How do we elect our president? Explaining the Electoral College

By TATUM MAPES

In 2016, Donald J. Trump defeated Hillary Clinton in the race to the White House, despite not winning the popular vote. How was this possible?

Unlike other elections for American political offices, the presidential election is not decided through the popular vote. Instead, the future president is decided through the electoral college. This essentially means that states rather than individuals determine the outcome of the presidential election.

Origins:

Among the many topics debated during the Constitutional Convention in 1787, one of the most heated was how to elect the president. Some opted for a direct, popular vote while others advocated for Congress to decide. Framers feared that a popular vote could lead to an uneducated “democratic mob” majority, but, at the same time, a Congressional vote could lead to corruption and chumminess between the executive and legislative branches. The Founding Fathers debated for months until finally reaching a compromise. The electoral college was established in Article II, Section 1, Clauses 2 and 3 of the United States constitution. 

In Practice:

The Founding Fathers’ compromise put the fears of both sides to rest. The state appoints a specific number of electors, equal to the total number of representatives and senators. For example, the state of California has 55 electors because it has 53 representatives and 2 senators. Technically, these electors pick the president, not the people. Alexander Hamilton writes in Federalist No. 68 that electors would be “men most capable of analyzing the qualities adapted to the station and acting under circumstances favorable to deliberation, and to a judicious combination of all the reasons and inducements which were proper to govern their choice.” The popular vote for each state is counted, and the electors from said state usually cast their votes according to the people’s will. It is extremely rare for an elector to vote against the result of the popular vote. In most states this system is winner-take-all, so all of the electors’ votes go towards the candidate that has won the state’s popular vote. This is why “swing states” or “battleground states” are so influential in the presidential election. Out of 538 electoral votes, a candidate has to win 270 to make it to the White House. If no one reaches 270, the election is decided by the House of Representatives.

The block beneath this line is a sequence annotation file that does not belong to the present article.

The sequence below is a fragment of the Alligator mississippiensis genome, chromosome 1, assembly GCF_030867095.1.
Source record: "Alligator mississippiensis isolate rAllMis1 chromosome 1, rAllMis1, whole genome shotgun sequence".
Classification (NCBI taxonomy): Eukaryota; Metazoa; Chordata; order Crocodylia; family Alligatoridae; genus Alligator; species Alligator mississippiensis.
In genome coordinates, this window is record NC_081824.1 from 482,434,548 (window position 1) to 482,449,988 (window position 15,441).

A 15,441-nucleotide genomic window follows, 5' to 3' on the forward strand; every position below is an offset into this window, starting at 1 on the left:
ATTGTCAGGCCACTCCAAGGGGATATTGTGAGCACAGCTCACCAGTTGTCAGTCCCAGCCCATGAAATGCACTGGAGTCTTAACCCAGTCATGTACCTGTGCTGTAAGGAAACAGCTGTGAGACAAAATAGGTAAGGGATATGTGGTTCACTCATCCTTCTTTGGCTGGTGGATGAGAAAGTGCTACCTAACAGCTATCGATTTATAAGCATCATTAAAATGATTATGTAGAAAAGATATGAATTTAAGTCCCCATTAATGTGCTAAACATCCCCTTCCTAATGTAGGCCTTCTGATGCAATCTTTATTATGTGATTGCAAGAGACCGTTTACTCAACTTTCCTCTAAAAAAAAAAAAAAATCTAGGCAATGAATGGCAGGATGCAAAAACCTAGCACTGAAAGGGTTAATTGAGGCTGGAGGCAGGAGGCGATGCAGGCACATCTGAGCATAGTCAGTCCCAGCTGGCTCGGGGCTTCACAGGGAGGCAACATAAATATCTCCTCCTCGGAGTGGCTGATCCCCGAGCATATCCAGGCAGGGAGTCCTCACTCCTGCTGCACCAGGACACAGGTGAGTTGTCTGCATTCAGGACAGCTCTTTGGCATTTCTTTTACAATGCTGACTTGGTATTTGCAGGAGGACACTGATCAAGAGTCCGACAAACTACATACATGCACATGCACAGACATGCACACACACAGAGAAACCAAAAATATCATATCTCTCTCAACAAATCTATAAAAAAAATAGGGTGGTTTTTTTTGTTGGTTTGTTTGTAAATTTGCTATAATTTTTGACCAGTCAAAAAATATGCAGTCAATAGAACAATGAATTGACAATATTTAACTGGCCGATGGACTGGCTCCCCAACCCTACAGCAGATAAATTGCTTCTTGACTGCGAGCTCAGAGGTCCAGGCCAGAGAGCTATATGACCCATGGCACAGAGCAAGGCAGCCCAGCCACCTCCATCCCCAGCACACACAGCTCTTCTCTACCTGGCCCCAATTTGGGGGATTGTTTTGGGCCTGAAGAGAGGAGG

Swing States:

Swing states are states with closer general elections than most other states. Also known as “battleground” states, swing states in the 2020 election include Colorado, Florida, Iowa, Michigan, Minnesota, Nevada, New Hampshire, North Carolina, Ohio, Pennsylvania, Virginia, Wisconsin and possibly Texas. Because of the winner-take-all nature of the electoral college, presidential candidates will focus more time and energy on winning these states than they would states where there is a much larger population of a particular party. For example, Donald Trump would spend less time in California because of a large Democrat majority, but he would focus more time on Wisconsin to sway the undecided voters needed to tip the scales for an overall advantage in electoral votes.

(Artwork by Ashley Lewis/Ethic News)

Pros of the Electoral College:

The main argument in support of the electoral college is that it makes sure that all parts of this rather large country are involved in the electoral process. Without it, politicians would only have to appeal to big cities and urban areas. They could ignore less populous suburban and rural areas and still win the election. There is also the argument that an electoral college removes the possibility of an uninformed, tyrannical majority. It is another protection of minority rights guaranteed by the constitution. Ashley Lewis, a senior at Redlands East Valley, says “it gives representation to small groups and small cities because normally small states’ votes would go down the drain.”

Cons of the Electoral College:

The main argument against the electoral college is that it may not accurately represent the overall opinions of the U.S. population. There have been instances where presidents have been elected without getting the popular vote in 1876, 1888, 2000 and, most recently, 2016. There is also the argument that swing states pull too much weight, and that the general populace is educated and informed enough in the modern age to make a good decision. The electoral college encourages the existence of “red” and “blue” states, so citizens of the minority party may be reluctant to vote, claiming their votes will be insignificant. Eliza Strong, another REV senior, says “The winner take all system in the electoral college kind of takes the democracy part of voting away from us. I think it is especially unfair to those who, for example, are republicans in a largely democratic state, or democrats in largely republican states. It probably makes these individuals feel as if their vote does not make any difference.”

Despite the arguments for and against the electoral college, it is still important for all citizens to vote their conscience and exercise their liberties. Franklin D. Roosevelt said it best when he said, “Nobody will ever deprive the American people of the right to vote except the American people themselves, and the only way they could do this is by not voting.”

Despite winning the popular vote in 2016, Hillary Clinton lost to Donald Trump in electoral votes as displayed on the electoral map above. (Courtesy of Business Insider)

2 Replies to “How do we elect our president? Explaining the Electoral College”

  1. Very informative and relevant to current events, it really helps create an understanding of the electoral college!

    Like

  2. A great article, which helps people understand how the election works! The picture is also a plus!

    Like

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